In that 16th game, Harper slid headfirst into third base and tore a ligament in his left thumb, which had been partially attached since high school. The timing he had found? Gone.

He went on the disabled list for two months, and when he came back, he had a new injury that affected his swing. A separate, disquieting notion had taken root, a sense that he was trying to find something that he had lost. “It was like old Bryce right there,” hitting coach Rick Schu said after one batting practice session. “Good to see.”

Hand injuries are hell on hitters – Ryan Zimmerman and Wilson Ramos both suffered power drains when they returned this season. Without full strength in his hand, Harper can make the same swing he always and receive different feedback. You can see why he spiked his helmet at first base after the flyout to the track last night, where the frustration comes from. For so long, the swing he put on that ball would be enough to drive it out of the park. With a left thumb three months removed surgery, it died at the track.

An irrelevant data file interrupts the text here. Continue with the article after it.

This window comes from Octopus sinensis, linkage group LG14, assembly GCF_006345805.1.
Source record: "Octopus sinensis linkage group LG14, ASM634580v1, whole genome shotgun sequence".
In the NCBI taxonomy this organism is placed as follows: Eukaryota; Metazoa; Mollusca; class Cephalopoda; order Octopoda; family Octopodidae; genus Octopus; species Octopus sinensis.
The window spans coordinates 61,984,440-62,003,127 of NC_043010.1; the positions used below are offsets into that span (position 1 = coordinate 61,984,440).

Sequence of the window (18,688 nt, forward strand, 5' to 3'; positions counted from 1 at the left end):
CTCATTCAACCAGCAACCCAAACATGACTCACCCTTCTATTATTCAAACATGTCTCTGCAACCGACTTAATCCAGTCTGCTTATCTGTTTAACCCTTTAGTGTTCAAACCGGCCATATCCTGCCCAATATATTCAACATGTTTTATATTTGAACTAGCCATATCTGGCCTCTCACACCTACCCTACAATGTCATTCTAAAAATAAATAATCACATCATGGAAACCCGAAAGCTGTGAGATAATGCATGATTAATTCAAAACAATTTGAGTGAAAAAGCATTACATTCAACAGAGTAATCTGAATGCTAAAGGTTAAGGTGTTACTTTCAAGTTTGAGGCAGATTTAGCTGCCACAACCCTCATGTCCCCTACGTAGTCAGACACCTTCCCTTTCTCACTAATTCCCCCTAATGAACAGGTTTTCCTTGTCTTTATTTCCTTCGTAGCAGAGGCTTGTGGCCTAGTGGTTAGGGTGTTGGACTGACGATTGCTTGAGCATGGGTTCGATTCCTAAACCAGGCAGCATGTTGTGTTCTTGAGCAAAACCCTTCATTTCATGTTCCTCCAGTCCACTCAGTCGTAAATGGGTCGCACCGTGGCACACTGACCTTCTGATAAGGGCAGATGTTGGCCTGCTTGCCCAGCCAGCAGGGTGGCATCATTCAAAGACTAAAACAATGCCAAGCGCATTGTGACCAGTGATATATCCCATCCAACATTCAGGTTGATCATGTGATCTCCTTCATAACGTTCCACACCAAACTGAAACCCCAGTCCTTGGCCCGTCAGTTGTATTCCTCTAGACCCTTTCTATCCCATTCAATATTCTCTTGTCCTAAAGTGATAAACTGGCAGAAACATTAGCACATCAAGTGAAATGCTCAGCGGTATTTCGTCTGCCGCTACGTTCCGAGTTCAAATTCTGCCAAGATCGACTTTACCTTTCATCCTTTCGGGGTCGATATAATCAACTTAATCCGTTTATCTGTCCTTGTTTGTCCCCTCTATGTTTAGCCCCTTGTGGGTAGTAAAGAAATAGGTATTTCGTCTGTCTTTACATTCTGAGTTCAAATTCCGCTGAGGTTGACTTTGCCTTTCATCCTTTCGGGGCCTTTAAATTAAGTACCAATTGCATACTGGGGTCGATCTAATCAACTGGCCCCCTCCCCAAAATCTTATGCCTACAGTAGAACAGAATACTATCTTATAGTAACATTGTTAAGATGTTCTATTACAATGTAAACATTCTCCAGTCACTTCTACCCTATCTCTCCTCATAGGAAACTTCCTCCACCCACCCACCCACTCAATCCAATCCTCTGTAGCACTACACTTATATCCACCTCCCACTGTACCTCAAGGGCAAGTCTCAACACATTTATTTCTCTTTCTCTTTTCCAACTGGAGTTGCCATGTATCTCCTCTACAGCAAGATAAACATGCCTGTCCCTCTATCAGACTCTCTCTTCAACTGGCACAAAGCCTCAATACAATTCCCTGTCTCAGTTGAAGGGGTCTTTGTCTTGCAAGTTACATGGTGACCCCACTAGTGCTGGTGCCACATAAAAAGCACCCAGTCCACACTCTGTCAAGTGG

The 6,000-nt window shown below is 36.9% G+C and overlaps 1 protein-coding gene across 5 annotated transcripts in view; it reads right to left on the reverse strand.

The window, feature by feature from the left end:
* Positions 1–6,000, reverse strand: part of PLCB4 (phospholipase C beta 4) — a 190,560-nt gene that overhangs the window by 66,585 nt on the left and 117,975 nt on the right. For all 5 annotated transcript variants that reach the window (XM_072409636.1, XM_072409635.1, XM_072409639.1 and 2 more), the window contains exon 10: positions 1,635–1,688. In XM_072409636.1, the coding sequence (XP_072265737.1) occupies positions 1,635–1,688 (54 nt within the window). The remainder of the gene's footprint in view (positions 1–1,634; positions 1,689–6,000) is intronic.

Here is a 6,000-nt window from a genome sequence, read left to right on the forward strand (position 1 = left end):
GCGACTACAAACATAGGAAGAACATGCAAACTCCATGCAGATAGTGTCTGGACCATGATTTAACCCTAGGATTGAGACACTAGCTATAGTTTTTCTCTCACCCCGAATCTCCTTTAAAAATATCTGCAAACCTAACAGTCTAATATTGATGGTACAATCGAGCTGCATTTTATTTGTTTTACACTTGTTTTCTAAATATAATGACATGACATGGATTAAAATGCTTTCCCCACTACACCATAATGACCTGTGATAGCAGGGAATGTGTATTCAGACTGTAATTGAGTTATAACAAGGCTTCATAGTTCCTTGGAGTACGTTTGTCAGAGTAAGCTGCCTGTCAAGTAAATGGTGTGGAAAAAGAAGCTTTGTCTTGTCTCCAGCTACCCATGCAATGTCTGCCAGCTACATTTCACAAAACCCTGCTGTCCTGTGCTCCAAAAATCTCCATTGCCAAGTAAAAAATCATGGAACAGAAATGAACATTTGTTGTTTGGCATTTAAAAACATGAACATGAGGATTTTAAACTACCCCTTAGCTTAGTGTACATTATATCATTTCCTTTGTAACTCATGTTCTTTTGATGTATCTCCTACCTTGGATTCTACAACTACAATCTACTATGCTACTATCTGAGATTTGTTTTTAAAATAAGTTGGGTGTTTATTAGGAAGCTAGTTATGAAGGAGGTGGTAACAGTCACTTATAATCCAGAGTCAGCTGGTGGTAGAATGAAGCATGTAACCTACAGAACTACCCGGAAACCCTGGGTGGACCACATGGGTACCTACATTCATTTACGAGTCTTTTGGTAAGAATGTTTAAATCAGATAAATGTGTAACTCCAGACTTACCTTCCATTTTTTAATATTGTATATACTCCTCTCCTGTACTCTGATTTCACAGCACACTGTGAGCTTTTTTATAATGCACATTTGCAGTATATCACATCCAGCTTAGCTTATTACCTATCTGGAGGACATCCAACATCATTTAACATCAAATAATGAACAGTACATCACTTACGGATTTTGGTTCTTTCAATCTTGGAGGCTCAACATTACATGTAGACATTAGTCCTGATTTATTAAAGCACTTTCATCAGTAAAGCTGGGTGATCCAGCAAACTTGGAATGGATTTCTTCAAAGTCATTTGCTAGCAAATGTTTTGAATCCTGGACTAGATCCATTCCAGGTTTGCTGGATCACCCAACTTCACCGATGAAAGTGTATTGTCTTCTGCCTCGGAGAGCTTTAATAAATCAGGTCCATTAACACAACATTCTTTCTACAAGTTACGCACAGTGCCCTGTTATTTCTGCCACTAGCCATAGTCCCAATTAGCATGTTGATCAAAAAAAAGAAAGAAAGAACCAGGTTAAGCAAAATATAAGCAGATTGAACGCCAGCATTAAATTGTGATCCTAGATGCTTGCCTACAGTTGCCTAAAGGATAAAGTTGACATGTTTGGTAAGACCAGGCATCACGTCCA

Harper keeps changing his stance and tweaking his swing, but what Harper’s looking for may not be discovered until his thumb strengthens. It is a physical issue that led to shaken confidence that led to mechanical issues.

“I would not discount the fact that he had an injury to his top hand,” Williams said on 106.7 The Fan. “If you don’t feel strong or if you feel something is wrong with your hand, that can affect you. Him coming back from an injury is not easy. If we have a little bit of patience, put in some good hard work, hopefully he gets hot here and he can carry us a little bit, too.”

Behind the scenes, Harper has handled his slump with his head up. Last year, playing through bursitis in his knee and forced to restrict his pregame batting work, he was miserable. This season, he arrives daily at Nationals Park in an upbeat mood. He puts in a full day’s work in the batting cage. He shows frustration in the games – he shattered a bat this weekend after a strikeout – but he seems to use those tantrums to get his anger out and move on.

In late April 2013, Harper was conquering worlds. Over the past 15 months, he has undergone surgery twice to repair injuries that forced him to change the swing he had honed his entire life. He is two months shy of his 22nd birthday. Tuesday night, Javier Baez made his major league debut for the Chicago Cubs, and for the first time since Harper made his debut in April 2012, a player younger than Harper appeared in a National League game.

Before he finished his radio appearance, Williams told the hosts, “He’ll be fine, you guys.”